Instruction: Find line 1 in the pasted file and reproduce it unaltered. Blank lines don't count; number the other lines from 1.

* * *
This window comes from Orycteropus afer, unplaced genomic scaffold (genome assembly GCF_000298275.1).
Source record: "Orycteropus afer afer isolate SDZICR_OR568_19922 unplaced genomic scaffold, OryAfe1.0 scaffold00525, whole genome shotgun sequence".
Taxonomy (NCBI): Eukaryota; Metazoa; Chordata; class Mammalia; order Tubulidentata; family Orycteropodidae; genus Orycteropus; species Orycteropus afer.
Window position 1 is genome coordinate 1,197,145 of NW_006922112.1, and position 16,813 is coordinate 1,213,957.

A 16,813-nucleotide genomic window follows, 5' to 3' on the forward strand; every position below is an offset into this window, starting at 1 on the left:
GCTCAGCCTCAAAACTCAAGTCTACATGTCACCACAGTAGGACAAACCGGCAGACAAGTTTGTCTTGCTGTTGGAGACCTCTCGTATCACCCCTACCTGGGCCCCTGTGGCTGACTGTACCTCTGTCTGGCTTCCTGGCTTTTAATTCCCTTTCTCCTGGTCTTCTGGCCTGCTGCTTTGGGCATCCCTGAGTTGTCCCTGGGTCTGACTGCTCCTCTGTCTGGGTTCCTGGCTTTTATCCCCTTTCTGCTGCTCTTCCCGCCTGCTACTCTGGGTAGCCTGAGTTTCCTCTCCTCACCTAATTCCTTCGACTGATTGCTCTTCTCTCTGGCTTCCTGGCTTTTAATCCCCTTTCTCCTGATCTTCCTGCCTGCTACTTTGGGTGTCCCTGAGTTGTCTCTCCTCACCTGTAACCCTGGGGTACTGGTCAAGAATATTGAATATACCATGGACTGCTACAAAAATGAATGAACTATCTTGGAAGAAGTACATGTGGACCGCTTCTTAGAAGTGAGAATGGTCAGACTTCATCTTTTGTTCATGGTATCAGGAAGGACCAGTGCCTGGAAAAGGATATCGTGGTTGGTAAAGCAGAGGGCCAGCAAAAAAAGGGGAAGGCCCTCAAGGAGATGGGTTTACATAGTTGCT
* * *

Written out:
This window comes from Orycteropus afer, unplaced genomic scaffold (genome assembly GCF_000298275.1).